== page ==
Black Pool Is Bright Blue in Color
Black Pool at the West Thumb Geyser Basin is one of the most beautiful pools in Yellowstone National Park. It is bright blue in color with steam rising from its hot surface. It got its name when it was actually black. Until 1991 water temperature in this pool was lower so that it was inhabited by dark green and brown thermophiles, which gave the pool black appearance. Water temperature rose in 1991, followed by several eruptions, which made it too hot for thermophiles. Today, the feature is quiet and a popular attraction. The Abyss Pool is 53 feet deep and is one of the deepest hot springs in the park. It was named in 1935 by Chief Park Naturalist C.M. Bauer. It has sloping walls that vary in color from turquoise blue to green and brown. The attraction has gone through two active periods. It erupted in 1987 and several times in 1991/1992. Since that time, it has been quiet.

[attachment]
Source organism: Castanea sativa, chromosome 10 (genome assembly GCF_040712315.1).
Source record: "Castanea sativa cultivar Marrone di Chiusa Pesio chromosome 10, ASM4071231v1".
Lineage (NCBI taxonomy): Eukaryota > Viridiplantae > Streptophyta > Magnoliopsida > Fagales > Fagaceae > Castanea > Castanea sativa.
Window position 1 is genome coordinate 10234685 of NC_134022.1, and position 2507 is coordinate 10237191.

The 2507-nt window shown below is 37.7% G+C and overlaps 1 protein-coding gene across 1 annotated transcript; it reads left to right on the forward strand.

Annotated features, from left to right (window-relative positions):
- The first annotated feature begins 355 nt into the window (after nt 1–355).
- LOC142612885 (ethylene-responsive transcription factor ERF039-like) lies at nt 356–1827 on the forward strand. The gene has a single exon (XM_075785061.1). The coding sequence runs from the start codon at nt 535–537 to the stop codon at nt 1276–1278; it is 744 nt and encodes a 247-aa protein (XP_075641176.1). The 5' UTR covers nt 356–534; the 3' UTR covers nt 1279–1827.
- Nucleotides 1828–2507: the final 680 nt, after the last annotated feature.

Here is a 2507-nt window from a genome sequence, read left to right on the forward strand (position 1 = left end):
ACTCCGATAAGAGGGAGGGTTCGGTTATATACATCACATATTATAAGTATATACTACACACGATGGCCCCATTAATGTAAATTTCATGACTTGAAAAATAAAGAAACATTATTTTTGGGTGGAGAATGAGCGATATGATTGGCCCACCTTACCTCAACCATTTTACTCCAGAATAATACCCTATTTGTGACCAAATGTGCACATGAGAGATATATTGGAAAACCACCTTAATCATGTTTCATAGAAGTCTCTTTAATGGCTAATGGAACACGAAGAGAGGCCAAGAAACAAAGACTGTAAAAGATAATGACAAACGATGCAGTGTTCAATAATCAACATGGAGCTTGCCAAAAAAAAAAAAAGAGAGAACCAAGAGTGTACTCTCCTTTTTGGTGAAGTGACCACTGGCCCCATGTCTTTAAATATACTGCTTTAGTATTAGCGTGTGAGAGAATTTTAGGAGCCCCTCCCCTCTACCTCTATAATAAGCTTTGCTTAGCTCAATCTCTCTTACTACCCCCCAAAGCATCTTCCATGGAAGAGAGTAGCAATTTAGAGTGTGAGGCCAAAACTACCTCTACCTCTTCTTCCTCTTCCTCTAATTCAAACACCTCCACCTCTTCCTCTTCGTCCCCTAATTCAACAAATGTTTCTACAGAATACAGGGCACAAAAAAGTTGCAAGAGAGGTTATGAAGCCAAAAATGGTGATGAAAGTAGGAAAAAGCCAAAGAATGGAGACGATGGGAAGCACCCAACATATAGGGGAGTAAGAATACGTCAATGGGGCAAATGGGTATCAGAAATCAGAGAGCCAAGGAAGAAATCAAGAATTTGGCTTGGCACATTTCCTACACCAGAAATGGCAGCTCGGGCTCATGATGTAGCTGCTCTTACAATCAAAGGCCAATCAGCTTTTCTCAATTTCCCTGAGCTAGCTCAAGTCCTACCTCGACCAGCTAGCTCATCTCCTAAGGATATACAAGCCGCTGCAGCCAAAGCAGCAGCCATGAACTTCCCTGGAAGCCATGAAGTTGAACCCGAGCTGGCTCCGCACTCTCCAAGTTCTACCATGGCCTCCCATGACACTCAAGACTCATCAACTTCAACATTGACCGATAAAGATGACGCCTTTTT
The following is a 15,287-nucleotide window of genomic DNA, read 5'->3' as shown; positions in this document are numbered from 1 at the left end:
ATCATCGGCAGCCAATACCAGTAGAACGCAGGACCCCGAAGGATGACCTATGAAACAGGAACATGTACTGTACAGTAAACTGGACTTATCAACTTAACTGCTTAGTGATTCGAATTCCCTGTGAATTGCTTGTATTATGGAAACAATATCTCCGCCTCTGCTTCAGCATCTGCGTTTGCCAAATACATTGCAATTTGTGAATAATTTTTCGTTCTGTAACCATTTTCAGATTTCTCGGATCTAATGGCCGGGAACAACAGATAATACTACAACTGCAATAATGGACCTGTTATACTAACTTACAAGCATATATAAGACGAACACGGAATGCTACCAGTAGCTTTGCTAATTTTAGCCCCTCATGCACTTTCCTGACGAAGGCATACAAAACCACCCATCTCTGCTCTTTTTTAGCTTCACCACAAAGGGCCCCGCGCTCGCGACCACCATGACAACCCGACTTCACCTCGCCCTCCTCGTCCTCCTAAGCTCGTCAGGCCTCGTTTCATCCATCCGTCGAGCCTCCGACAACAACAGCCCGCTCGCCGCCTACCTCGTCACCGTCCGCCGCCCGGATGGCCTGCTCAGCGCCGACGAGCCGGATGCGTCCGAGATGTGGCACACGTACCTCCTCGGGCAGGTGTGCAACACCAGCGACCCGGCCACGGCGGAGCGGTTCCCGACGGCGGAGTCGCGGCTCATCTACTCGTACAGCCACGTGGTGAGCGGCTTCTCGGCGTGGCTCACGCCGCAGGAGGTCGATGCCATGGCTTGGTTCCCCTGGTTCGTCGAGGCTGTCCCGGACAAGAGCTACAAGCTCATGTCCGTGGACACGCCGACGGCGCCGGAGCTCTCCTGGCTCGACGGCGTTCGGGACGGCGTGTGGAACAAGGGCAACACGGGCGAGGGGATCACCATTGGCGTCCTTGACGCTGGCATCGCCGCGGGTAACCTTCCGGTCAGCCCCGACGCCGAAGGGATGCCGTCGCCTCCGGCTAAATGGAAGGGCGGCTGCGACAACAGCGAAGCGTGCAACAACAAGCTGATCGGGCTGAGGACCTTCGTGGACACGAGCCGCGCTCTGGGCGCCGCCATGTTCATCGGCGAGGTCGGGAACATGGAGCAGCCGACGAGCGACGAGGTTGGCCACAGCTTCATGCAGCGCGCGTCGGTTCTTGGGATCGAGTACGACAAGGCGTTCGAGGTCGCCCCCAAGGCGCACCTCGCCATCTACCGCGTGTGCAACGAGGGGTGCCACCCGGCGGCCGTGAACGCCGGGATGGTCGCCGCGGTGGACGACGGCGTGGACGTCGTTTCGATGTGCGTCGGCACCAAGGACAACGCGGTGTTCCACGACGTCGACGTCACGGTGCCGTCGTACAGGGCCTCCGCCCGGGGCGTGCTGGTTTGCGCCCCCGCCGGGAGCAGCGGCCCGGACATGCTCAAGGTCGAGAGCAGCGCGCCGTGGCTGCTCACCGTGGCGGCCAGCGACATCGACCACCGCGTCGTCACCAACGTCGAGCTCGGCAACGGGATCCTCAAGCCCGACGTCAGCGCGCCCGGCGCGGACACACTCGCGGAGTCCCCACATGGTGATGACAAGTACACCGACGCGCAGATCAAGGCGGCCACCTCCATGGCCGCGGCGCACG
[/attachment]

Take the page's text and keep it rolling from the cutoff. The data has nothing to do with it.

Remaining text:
Yellowstone Lake is the largest lake in the park. It covers 136 square miles and is 20 miles long by 14 miles wide. For some of the best views of the lake, visit West Thumb Geyser Basin at sunset. There will be very few visitors at that time and you will be able to enjoy spectacular views, surrounded by geysers and colorful thermal pools. In the summer, look for bald eagles and osprey along the shoreline. Xanterra Parks & Resorts offers guided fishing and boat rentals at Bridge Bay Marina. Call 307-344-7311 for more information. The lake features 110 miles of shoreline, but it remains too cold for swimming year-round. It completely freezes over in the winter. This area is home to the largest population of wild cutthroat trout in North America. Several species, including the cutthroat trout, are subject to catch-and-release-only fishing rules in the park. For more information and fishing permits, visit www.nps.gov. From here, the drive to the Old Faithful Inn takes anywhere from 30 minutes to one hour in the summer, depending on the traffic and road repair work. There are a few picnic areas and scenic turnouts from which visitors can admire the park landscape. The road from West Thumb to Old Faithful crosses the Continental Divide two times: at 8,391 feet and at 8,262 feet. One the way, you can admire views of rivers, forests, lakes and waterfalls.
The South Entrance Offers a Dramatic Way into Yellowstone